Mongo Size Convenience With a Micro Size Learning Curve
May 03, 2016

Mongo Size Convenience With a Micro Size Learning Curve

Tom Maiaroto | TrustRadius Reviewer
Score 9 out of 10
Vetted Review
Verified User
Review Source

Overall Satisfaction with MongoDB

Our engineering department uses MongoDB to power our SaaS. It stores data for our clients to create and configure assets for their account based marketing efforts including A/B testing and personalization.

The configurations for these assets can get fairly complex and contain nested structures. A document store is ideal for this type of data and MongoDB makes it a breeze. Data is needed in web browsers as well, so having native JSON support is very convenient and valuable to us.

Our dashboard features reports for our users and once again MongoDB supports our complex reports using its aggregation framework.

MongoDB's replication has helped our application easily scale to support many clients.
  • Document object storage. JSON (BSON) native with JSON query syntax makes things familiar for JavaScript developers.
  • Generating aggregate reports using the aggregation framework is extremely convenient for analytics and reporting. It saves time.
  • MongoDB scales nicely. Replica sets are easy to bring online and help solve throughout issues for read heavy applications.
  • MongoDB's auto-sharding is fairly easy and helps solve issues for scale when it comes to writing lots of data.
  • When working with large data sets that benefit from many indexes (reads), it can slow down writes.
  • MongoDB is simple to use, but deceptively difficult to master for performance. More documentation around some pitfalls would be great (though there is some and more than there once was, it is improving).
  • MongoDB now has V8, but still runs many operations in a single-threaded capacity. It could be faster for certain tasks.
  • Depending on what's going on, replication lag can be slow and can cause problems.
MongoDB's aggregation framework and map/reduce features have been particularly effective in solving many analytics and reporting needs without having to resort to more sophisticated tools. This ultimately saves people a lot of time and money when compared to implementing more complex map/reduce solutions like Hadoop.

Of course this will depend on how much data is processed and how it is organized, but it does a great job with many common use cases which would typically lead one to a more expensive solution.

Custom functions can be created within MongoDB for use with map/reduce jobs as well. So there's a great deal of flexibility.

Even if a user knows they will ultimately seek out other solutions down the line, MongoDB can help prototype solutions and create MVPs.
  • Faster development of new product features.
  • Cheaper cost of ownership (it's open-source, no licensing fees, easy to host).
This is a very convenient "go to" database for application CRUD operations. So many applications need to create, read, update, and delete records. Here's the trick though - as a product changes, the data does as well. Having a database that makes this process easy and avoids the need to manage a schema and migrations is extremely valuable.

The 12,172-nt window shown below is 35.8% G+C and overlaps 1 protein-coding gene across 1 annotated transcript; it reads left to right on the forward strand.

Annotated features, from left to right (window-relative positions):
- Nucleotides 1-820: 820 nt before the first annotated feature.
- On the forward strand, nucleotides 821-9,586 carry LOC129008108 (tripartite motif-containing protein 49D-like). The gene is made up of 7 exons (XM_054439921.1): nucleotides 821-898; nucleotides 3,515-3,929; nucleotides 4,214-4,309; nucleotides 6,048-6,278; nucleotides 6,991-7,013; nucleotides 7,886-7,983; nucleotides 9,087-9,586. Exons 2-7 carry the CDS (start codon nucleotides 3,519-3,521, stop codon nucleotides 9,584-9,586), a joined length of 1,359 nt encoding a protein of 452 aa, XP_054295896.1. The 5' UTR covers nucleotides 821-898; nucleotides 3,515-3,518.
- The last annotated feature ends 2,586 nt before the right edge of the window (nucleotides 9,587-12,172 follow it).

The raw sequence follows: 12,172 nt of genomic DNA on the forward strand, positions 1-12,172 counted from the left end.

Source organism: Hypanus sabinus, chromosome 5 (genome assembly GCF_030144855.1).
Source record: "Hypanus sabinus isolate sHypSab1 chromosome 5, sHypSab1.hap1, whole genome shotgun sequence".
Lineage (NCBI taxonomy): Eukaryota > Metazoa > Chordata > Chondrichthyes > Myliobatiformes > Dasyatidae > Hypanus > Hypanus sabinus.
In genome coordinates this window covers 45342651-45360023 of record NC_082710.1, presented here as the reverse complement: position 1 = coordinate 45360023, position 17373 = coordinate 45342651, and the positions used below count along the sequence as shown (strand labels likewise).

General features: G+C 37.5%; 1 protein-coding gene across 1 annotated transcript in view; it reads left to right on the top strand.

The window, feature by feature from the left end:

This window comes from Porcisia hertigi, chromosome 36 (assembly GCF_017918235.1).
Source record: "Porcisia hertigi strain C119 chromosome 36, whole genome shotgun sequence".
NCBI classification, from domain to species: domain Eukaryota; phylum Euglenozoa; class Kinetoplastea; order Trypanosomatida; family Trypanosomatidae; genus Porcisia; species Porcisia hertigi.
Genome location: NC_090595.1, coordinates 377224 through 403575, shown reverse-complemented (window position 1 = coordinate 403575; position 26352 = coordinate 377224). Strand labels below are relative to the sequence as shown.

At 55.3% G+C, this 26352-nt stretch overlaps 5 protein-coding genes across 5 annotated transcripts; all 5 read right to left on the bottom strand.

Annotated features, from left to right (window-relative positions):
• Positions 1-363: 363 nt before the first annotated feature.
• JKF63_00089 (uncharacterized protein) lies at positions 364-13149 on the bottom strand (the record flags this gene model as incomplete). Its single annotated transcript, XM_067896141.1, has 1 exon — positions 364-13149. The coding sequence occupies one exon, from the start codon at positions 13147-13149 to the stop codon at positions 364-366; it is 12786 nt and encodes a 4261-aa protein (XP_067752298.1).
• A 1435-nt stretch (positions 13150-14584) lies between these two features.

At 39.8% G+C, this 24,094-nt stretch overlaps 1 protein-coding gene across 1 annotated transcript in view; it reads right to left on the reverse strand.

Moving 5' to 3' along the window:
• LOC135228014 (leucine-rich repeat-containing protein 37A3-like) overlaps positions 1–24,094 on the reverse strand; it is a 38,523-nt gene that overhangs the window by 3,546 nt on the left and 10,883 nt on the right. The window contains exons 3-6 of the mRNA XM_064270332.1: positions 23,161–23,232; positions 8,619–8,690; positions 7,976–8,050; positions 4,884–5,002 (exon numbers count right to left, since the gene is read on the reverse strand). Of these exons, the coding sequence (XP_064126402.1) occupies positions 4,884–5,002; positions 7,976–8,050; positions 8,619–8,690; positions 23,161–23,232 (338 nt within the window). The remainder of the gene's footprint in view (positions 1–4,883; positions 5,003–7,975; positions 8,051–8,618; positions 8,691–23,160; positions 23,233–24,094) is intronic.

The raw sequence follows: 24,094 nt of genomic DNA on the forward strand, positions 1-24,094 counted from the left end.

MongoDB may not be the tool for every need but it is often always a tool that gets used for some need or another.
MongoDB is well suited for development speed. It helps teams work with data quickly and the learning curve isn't very steep as compared to SQL queries. It's far more user friendly for both back-end and front-end developer alike.

MongoDB is less appropriate for e-commerce and micro-transaction applications where SQL transactions are of far more benefit. However, it is certainly possible to build e-commerce sites with MongoDB. It has been done. It's just perhaps a little less appropriate.

MongoDB is less appropriate for time-series based data too.

MongoDB Implementation

While the setup and configuration of MongoDB is pretty straight forward, having a vendor that performs automatic backups and scales the cluster automatically is very convenient. If you do not have a system administrator or DBA familiar with MongoDB on hand, it's a very good idea to use a 3rd party vendor that specializes in MongoDB hosting. The value is very well worth it over hosting it yourself since the cost is often reasonable among providers.
  • Implemented in-house
  • Professional services company
We use mLab to help manage and monitor our MongoDB cluster. Their pricing is compeitive and they have excellent service. The monitoring on MongoDB that they provide is valuable for hunting down slow queries and other bottlenecks. It also provides general health and availability information at a glance. Upgrading the size of the cluster is also very easy with their services.
Change management was a small part of the implementation and was well-handled